SATURNALIA

Fleischman, 1989 Newbery poetry winner, returns with historical fiction about masters and servants in 17th-century Boston. Kindly Mr. Currie, a printer, celebrates the winter solstice with an innocent day of role reversal: he and his wife serve their apprentices and their six children a feast; in the tradition of the ancient Saturnalia, wine flows and merriment prevails. But for many of their neighbors, the darker side of the season, resonant with the bitter legacy of King Philip's War six years earlier, is paramount. In carefully composed vignettes, Fleischman portrays the denizens of the night—a woodcarver who links his daughter's death to a haunting memory of massacring Indians; Stalking Rudd, a vicious eyeglass-maker, the terror of his apprentices; a mysterious lurker in the shadows; the night-watch. By contrast, a buffoon of a wigmaker and his conniving servant play their slapstick roles by day. In both worlds is William, Currie's Indian apprentice, who ranges abroad at night seeking the family from which he was brutally separated by the war; who is the obvious scapegoat when Rudd comes to a mysterious violent end; and who finally draws together the story's disparate strands in a choice he makes. Like Leon Garfield, Fleischman brings the past to life with pungent descriptions, incisive portraits, and robust humor. He observes his dark drama with a compassionate modern conscience and relates it with a storyteller's sense of audience and a poet's precision. A fine achievement.

Pub Date: April 10, 1990

ISBN: 006447089X

Page Count: 132

Publisher: Harper & Row

Review Posted Online: April 24, 2012

Kirkus Reviews Issue: March 15, 1990

Did you like this book?

No Comments Yet

A must-read with a conclusion that will leave readers craving more.

Our Verdict

  • Our Verdict
  • GET IT

  • Kirkus Reviews'
    Best Books Of 2020

  • New York Times Bestseller

THESE VIOLENT DELIGHTS

A monster spreads madness through the streets of Shanghai.

It is the autumn of 1926, and Shanghai is poised at the brink of transformation. Foreign powers have carved out portions of the city for themselves; what remains is divided between two feuding gangs, the Chinese Scarlet Gang and the Russian White Flowers. Eighteen-year-old Juliette Cai has returned home from New York City, wreathed in a reputation for ruthlessness and ready to step into her role as heir to the Scarlet Gang. Four years ago, a betrayal by the White Flowers heir, Roma Montagov, a young man of 19, led to the deaths of countless Scarlets, and Juliette is determined to avenge her gang. But when a lethal contagion strikes the city, targeting Scarlets and White Flowers alike, Juliette and Roma grudgingly agree to cooperate on an investigation in order to save their city. The slow-burning romance in this book takes a back seat to the gripping mystery grounded in immersive historical detail. Allusions to Romeo and Juliet are evident in names and specific scenes, but familiar themes of family, loyalty, and identity bear new significance in Gong’s inventive adaptation. Language is a tool wielded deftly by the multilingual characters, who switch easily among English, French, Shanghainese, Russian, and more, with Mandarin as the primary dialect for Chinese phrases. A strong supporting cast that includes a trans girl completes this striking debut.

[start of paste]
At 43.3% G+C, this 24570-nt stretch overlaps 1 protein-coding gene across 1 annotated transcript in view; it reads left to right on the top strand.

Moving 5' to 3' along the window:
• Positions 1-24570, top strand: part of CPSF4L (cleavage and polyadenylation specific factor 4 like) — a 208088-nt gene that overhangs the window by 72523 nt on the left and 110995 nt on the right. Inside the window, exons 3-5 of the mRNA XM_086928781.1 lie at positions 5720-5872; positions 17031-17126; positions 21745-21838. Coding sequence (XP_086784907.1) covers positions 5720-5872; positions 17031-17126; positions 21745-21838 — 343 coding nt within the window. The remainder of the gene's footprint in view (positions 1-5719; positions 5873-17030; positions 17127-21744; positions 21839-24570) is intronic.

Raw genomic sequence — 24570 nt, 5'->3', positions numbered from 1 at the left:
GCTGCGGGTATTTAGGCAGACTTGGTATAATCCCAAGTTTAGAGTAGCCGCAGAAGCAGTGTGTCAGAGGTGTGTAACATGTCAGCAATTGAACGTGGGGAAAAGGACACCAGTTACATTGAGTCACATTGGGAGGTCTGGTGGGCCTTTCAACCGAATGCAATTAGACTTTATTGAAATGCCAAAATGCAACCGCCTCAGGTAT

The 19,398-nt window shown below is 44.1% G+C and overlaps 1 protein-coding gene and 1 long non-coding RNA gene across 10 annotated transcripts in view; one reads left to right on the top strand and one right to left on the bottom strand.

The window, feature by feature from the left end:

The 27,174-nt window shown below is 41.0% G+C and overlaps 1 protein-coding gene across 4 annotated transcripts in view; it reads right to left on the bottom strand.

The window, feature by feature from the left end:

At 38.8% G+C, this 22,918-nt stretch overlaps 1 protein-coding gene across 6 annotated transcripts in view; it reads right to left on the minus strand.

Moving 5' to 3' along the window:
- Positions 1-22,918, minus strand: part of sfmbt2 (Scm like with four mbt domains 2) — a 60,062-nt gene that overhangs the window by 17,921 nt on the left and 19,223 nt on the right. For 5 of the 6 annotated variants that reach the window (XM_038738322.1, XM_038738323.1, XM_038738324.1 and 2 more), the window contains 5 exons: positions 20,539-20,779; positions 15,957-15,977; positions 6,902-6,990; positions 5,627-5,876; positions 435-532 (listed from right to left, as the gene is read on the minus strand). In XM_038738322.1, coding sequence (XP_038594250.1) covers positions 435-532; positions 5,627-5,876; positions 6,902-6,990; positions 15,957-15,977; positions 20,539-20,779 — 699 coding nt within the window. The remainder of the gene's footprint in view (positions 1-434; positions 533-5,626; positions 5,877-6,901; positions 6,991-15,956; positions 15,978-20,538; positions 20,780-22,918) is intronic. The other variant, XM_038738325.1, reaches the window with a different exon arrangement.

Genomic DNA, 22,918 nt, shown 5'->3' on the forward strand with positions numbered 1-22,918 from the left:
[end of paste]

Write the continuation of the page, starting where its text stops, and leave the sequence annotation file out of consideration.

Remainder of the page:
A must-read with a conclusion that will leave readers craving more. (Historical fantasy. 13-18)

Pub Date: Nov. 17, 2020

ISBN: 978-1-5344-5769-0

Page Count: 464

Publisher: McElderry

Review Posted Online: Aug. 4, 2020

Kirkus Reviews Issue: Aug. 15, 2020

Did you like this book?

Though it lacks references or suggestions for further reading, Arn's agonizing story is compelling enough that many readers...

NEVER FALL DOWN

A harrowing tale of survival in the Killing Fields.

The childhood of Arn Chorn-Pond has been captured for young readers before, in Michelle Lord and Shino Arihara's picture book, A Song for Cambodia (2008). McCormick, known for issue-oriented realism, offers a fictionalized retelling of Chorn-Pond's youth for older readers. McCormick's version begins when the Khmer Rouge marches into 11-year-old Arn's Cambodian neighborhood and forces everyone into the country. Arn doesn't understand what the Khmer Rouge stands for; he only knows that over the next several years he and the other children shrink away on a handful of rice a day, while the corpses of adults pile ever higher in the mango grove. Arn does what he must to survive—and, wherever possible, to protect a small pocket of children and adults around him. Arn's chilling history pulls no punches, trusting its readers to cope with the reality of children forced to participate in murder, torture, sexual exploitation and genocide. This gut-wrenching tale is marred only by the author's choice to use broken English for both dialogue and description. Chorn-Pond, in real life, has spoken eloquently (and fluently) on the influence he's gained by learning English; this prose diminishes both his struggle and his story.

Though it lacks references or suggestions for further reading, Arn's agonizing story is compelling enough that many readers will seek out the history themselves. (preface, author's note) (Historical fiction. 12-15)

Pub Date: May 8, 2012

ISBN: 978-0-06-173093-1

Page Count: 224

Publisher: Balzer + Bray/HarperCollins

Review Posted Online: March 21, 2012

Kirkus Reviews Issue: April 15, 2012

Did you like this book?

No Comments Yet
more